Mein Blick über den Tellerrand schaut heute Richtung Norden, genau gesagt nach Dänemark. Leon Lauritsen, VP und Partner der Minerva Group A/S gibt diesem Blog ein gewisses internationales Flair und blickt aus Skandinavien auf das Thema PLM.
Mr. Lauritsen, I am very happy to welcome you. Some of the readers of this blog will know you from conferences or projects. Could you say a few words to introduce yourself and how you came into contact with PLM?
Leon Lauritsen: I have had a long experience with optimizing manufacturing companies primarily through implementing ERP solutions. In dealing with many of those companies over the years I found that one areas that hadn’t really been optimized and still was very fragmented and operating in silos was all the processes and data for getting the product ready to be manufactured, which was the start of looking into optimizing this area as well.
You look back on a long and successful PLM history. What milestones in your personal PLM history are particularly worth mentioning? Which experiences and encounters with PLM protagonists has remained in your memory?
Leon Lauritsen: It is hard single them out, but of course winning the first project in a new domain since we had no history or reputation in PLM was an important step. As was the major global rollout we did at Phillips Healthcare. Most significant was properly when we more than 8 years ago we decided to shift out a good and safe business with one of the existing PLM software vendors, putting all our focus on a new software vendor (“Aras”) and a very different business model. This has then been followed by many new customers both very large and small and expanding geographically very considerably.
PLM is continually changing. From your perspective, which developments and innovations push PLM the most today? In current projects, what are the most challenging issues for your customers?
Leon Lauritsen: The complexity in products. They are in many cases not products but systems with so many elements so the good “old” way of managing an eBOM structure is not at all enough. On top of that many companies have already invested in PLM which means that for many parts of the business they have PLM. The issue is that they have a PLM system – Yes, but this doesn’t mean that they do PLM and understand that there is a huge difference from where they are and where they need to go. That their investments most times cannot support that journey is very difficult for companies to comprehend. In implementation for handling systems companies are playing catch-up and are just starting to look into MBSE, so they are not certain of how they will work in the future.
The term “Industry 4.0” has been flavor of the month for some time. As you can read on the website of the German Federal Ministry of Education and Research, Industry 4.0 stands for the 4th revolution in the industry history and is a synonym for the digitalisation of industrial processes. In your opinion what are the main PLM challenges in the next 10 years? Is Industry 4.0 the new PLM? What problems will be solved in that time frame?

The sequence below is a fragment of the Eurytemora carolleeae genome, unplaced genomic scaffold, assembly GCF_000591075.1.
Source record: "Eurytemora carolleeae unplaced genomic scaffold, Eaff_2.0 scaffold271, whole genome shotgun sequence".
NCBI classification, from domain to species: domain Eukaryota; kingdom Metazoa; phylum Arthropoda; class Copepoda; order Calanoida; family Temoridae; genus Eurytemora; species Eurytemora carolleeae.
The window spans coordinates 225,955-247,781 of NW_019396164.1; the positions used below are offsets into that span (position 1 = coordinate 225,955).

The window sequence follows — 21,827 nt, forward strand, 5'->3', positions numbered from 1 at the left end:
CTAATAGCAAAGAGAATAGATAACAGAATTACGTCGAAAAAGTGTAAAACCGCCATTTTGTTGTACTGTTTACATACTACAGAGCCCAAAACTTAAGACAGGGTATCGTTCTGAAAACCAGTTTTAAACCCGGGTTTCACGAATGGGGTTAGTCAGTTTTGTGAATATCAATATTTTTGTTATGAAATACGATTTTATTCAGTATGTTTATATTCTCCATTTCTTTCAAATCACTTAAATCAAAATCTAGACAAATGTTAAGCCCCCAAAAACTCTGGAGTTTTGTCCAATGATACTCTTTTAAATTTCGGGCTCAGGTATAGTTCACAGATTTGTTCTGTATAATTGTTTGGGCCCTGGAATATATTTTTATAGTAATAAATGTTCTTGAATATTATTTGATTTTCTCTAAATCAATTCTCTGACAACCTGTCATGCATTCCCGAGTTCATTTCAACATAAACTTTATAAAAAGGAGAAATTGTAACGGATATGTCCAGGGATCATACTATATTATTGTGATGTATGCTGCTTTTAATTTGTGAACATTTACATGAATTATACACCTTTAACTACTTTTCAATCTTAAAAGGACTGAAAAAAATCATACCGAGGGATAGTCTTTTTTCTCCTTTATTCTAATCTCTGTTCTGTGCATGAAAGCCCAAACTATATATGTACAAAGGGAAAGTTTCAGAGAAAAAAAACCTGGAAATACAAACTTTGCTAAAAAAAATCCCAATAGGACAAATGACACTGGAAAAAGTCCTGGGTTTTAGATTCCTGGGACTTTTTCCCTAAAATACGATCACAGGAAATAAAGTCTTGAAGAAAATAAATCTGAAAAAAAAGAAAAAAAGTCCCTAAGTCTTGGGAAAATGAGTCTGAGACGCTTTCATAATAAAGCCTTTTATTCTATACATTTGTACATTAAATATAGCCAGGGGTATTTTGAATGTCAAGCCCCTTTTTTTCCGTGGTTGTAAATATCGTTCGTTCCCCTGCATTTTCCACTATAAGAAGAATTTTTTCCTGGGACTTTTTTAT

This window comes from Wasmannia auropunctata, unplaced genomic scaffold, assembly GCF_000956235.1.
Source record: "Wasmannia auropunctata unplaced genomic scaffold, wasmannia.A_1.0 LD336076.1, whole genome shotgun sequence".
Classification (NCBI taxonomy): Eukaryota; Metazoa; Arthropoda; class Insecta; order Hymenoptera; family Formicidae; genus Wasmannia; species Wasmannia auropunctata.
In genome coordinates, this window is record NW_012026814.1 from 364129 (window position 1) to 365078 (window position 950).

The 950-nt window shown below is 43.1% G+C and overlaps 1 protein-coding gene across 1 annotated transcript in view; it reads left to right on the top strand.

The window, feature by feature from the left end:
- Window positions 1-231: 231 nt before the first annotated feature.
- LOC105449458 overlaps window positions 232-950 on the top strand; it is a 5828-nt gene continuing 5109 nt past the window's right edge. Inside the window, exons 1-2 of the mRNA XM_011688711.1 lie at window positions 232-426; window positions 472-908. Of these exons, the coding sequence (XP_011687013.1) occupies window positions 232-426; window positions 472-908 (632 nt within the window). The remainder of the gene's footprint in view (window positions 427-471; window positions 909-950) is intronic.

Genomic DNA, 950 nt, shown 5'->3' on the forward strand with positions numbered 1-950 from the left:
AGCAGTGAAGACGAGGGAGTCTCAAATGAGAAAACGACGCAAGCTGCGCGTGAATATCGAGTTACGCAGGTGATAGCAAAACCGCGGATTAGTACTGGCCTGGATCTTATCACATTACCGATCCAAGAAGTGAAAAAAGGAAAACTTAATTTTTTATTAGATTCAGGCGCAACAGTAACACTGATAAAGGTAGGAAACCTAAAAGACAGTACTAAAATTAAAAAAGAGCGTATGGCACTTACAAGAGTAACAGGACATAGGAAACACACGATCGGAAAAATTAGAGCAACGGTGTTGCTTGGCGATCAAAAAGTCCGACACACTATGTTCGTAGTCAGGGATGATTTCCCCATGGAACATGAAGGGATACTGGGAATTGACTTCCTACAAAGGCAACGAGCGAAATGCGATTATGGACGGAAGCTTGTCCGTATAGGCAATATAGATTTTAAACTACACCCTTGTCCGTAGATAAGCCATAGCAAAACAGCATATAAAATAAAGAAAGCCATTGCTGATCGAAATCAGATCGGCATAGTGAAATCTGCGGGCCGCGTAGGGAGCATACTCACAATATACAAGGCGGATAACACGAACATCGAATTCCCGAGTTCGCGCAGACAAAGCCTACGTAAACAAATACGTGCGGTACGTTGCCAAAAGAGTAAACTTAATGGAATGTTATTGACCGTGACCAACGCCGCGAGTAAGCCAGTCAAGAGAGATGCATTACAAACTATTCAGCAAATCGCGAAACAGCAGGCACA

Leon Lauritsen: I have a hard time predicting the future for the next 10 years, if I look back just 5 years and what was the belief then. What I though can state is the old belief that everything should be centralized in one PLM system that can handle everything will not be possible and as both Gartner Group and Cimdata are stating PLM must become more an innovation platform. This will require a certain software architecture to be able to support that and several of the existing large players don’t have the solutions that really can support this, which will be one of the interesting developments to follow what is happening here.
From your point of view what are the differences between PLM projects in Scandinavia and the rest of the world (i.e. Germany)? Does a regional culture influence the technical focus of a PLM project? And since I ask for the technical and not that is the cultural focus, is that question typically “German”? I am an engineer and a leopard can’t change his spots.
Leon Lauritsen: I believe a lot of research is being done into how business and decisions are being done in Scandinavia which differs from many other places throughout the world and this general cultural difference then also is reflected in a PLM project. In general, it is much accepted to challenge authorities, getting to challenge decisions and wanting to get everyone on board instead of forcing a top-down decision. This on one hand results in good adoptions of the solutions, but decision making in the project can also be a challenge.
And if we are already in the context of corporate culture. Is there a Scandinavian way of doing PLM projects? What is the difference between Minerva’s PLM methodology and others?
Leon Lauritsen: I believe that we have a well proven implementation methodology where we have adopted the good things we have learned over the more than 75 PLM implementations we have done over the years. Explaining the exact differences would require a lengthy description, but key is that experience from our many successful implementations has been built into the methodology and very importantly we have an exceptional team of people which we can see as customer from other parts of the world or customers of other consulting companies are contacting us to get access to our expertise and people.
Many thanks for your time and good luck with Minerva.